What is Ayurveda?

Ayurveda is a part of eastern medicine and the sister science of yoga. It has been practised for thousands of years to help nurture the body through natural practices. 

natural practices and western medication

A lot of the time when people mention ‘natural medicine’ western society instantly becomes sceptic of the practice. This is because of the insinuation that eastern medicine is a “cure” and not intertwined with western practices. No eastern or western practice is a cure for any ailment. A combination of what is best for your body and mind; be it through eastern or western practices; will always be the best treatment.

Honest Results

Eastern medicine helps mental health symptoms in several ways but the best one for me is the routine that eastern medicine creates, the comfort and self-care it inhibits, and the sleeping patterns it nurtures. For me; this is a perfect combination because it helps maintain self-care standards and routines to help ground me. Mindfulness is a huge part of eastern medicine & western medicine and the combination of the two have found its way into several western mental health therapy approaches.

Dosha Training
Sports Nutrition

Where do you fit in?

What is a dosha?

Dosha’s are three different categories of persons who inhabit some of the same traits. Due to the same traits in these people, they are categorized into a dosha (or bi/tri-dosha) where some of the same daily habits and patterns can help create a balanced lifestyle. It’s important to remember that everyone naturally has all three dosha’s; the practice of Ayurveda is to balance them.

Frequently Asked Questions

Learn How it Works!

What is a dosha?

A dosha includes the energies circling the body that govern physiological activity. Everyone has all three dosha’s but one or two usually stand out amongst the rest. Depending on your dosha you will want to pacify some of its effects; which is where routine, nutrition, exercise & sleep customization come into effect. Dosha’s can change throughout a lifetime and you are never stuck with just one.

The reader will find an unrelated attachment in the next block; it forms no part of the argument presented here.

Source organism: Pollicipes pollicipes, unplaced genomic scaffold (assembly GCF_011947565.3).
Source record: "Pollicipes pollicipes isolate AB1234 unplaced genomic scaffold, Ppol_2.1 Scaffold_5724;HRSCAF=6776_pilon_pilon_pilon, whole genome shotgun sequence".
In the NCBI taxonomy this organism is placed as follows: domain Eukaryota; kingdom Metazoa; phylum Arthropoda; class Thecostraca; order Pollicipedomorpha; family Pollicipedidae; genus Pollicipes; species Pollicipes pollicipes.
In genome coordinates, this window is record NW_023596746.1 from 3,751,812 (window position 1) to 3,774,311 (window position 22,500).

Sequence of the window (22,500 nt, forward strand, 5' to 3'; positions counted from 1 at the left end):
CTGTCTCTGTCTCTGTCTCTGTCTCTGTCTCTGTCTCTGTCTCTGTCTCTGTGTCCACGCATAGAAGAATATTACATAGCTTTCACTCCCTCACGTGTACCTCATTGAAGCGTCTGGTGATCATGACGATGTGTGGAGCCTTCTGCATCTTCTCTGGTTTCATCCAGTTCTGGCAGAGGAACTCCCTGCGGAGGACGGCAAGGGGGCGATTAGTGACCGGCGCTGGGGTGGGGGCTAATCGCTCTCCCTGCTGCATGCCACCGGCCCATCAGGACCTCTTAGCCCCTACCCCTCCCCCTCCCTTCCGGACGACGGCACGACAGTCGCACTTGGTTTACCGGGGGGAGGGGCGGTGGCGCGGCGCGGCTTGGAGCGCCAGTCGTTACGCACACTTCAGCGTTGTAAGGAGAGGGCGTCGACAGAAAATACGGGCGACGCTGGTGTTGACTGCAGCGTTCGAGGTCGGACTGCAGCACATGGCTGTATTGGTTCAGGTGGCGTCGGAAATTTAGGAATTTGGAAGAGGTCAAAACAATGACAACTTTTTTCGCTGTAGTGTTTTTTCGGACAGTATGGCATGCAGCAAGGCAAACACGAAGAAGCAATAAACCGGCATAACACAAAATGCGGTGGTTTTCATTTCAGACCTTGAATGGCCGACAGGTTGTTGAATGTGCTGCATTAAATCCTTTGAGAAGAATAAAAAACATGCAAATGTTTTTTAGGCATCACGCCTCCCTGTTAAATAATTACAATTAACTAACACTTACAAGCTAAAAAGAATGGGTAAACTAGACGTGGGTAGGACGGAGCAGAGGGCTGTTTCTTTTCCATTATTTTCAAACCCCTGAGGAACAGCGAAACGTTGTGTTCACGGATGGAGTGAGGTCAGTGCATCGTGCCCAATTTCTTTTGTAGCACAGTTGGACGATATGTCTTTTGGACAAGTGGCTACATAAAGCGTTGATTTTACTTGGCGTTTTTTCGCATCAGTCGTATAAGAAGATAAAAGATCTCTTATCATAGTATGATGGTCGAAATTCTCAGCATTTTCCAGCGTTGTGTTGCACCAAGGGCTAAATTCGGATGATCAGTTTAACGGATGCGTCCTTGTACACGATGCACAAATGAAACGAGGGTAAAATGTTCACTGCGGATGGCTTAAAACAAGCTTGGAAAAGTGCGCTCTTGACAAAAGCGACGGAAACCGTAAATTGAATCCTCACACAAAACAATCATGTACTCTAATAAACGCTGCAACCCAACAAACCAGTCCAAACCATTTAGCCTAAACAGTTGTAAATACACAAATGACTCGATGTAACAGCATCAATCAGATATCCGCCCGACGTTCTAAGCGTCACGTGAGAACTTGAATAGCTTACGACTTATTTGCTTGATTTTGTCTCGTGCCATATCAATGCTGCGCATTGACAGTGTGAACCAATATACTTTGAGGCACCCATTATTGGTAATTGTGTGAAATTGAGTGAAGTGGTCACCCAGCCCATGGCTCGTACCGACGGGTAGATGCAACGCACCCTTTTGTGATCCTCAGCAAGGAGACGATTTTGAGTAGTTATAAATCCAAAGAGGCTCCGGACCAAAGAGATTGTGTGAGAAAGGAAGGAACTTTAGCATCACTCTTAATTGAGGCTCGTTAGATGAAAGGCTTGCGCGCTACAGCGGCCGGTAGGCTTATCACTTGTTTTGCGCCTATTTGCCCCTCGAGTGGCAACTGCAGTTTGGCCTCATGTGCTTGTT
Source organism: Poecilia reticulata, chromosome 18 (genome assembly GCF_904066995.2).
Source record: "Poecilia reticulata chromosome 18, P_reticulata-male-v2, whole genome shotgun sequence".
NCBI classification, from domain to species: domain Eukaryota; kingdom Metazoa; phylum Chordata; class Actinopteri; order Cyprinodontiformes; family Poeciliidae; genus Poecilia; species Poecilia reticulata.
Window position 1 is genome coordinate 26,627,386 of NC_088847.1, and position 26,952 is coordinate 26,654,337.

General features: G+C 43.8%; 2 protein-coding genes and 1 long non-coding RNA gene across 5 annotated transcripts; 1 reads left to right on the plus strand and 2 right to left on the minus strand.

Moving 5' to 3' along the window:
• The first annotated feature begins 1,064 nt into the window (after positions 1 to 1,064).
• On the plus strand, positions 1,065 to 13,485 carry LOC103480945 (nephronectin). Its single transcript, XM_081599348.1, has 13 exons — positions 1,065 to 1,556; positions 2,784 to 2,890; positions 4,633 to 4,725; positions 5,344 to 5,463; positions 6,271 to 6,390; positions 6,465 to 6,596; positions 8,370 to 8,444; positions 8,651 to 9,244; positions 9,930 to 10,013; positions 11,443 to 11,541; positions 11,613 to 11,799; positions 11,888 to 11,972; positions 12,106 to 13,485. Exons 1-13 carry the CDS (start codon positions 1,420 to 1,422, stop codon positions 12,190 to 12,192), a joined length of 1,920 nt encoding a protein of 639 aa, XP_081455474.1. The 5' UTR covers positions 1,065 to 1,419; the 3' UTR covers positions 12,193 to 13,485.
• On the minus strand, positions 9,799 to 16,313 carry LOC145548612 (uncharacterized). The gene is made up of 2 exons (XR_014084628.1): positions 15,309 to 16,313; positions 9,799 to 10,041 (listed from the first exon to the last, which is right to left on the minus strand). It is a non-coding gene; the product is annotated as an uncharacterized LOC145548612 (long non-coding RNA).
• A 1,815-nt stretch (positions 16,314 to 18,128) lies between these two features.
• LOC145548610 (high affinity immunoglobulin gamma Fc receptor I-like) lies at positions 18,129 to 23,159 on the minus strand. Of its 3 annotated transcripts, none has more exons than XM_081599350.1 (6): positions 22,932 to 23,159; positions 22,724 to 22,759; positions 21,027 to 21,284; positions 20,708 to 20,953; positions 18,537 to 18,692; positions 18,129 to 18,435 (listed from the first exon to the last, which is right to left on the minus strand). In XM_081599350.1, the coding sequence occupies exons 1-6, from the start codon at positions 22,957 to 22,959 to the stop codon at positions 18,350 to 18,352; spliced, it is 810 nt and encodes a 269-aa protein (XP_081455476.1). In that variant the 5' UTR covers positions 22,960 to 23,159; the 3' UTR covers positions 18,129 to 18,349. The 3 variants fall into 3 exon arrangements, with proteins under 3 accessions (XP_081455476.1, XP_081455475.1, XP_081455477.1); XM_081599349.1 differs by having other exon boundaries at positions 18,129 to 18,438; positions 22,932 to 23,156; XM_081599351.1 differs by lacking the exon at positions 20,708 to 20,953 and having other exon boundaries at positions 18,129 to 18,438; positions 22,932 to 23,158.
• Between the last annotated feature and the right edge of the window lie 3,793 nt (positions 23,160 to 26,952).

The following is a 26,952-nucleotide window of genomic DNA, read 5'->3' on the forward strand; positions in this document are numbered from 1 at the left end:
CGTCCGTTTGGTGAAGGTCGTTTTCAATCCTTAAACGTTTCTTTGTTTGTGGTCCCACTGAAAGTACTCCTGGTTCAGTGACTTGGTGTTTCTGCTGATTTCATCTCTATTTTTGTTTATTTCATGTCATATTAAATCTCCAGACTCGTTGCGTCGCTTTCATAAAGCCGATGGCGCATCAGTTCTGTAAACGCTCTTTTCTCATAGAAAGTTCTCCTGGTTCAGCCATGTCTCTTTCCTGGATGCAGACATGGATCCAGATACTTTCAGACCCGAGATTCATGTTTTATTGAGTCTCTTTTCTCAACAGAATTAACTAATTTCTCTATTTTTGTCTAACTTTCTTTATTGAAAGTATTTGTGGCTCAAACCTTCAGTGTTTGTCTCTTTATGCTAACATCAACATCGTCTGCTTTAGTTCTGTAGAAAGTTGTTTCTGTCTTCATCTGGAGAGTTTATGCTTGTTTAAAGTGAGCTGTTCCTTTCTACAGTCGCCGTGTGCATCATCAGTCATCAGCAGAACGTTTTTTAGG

How do these routines and practices help?

These routines and practices help mental health and western diseases by encompassing routine, mindfulness, and care towards ailments that are out of balance. For example; a Vata Dosha is usually cold, therefore, they should drink warm water. A Pitta Dosha is based on the element of fire and should, therefore, avoid spicy food. A Kapha Dosha is made of a heavier body type and therefore should eat more veggies and fruits than carbs and fat. 

Are these practices strict? do they always have to be followed?

Absolutely not! As someone trained in the practices of Ayurveda and as someone who has been through the western medical system I am a huge advocate for doing only what you find helpful. For example, Ayurveda says that drinking water should be the first thing you do every morning but I personally love my first sip of hot coffee, therefore, I drink water after I enjoy my first coffee. It’s all a guideline, you decide what works for you and remember to never stop taking western medications in replacement for Ayurvedic practices. 

What is your background with ayurveda?

I am a trained yoga instructor with a RYT300+ certification. I specialize in AcroYoga Level III, Partner Yoga, Ayurvedic practices, and yoga for mental health. I have over 5 years of teaching under my belt and 10 years of practice. I spent my first teaching year mentoring under Angela Ryan. I have taught at Ryerson University, BLY, Homewood Health Centre, and McMaster University in Ontario, Canada. 

What is your history with Western medicine?

As for western medicine, I am diagnosed with Borderline Personality Disorder (BPD) and I attended inpatient treatment for 8 years. I started practising mindfulness and yoga as a part of my hospital treatment plan. I am now a university student accompanied by my service dog, Peach.  To learn more about my mental health journey click here.

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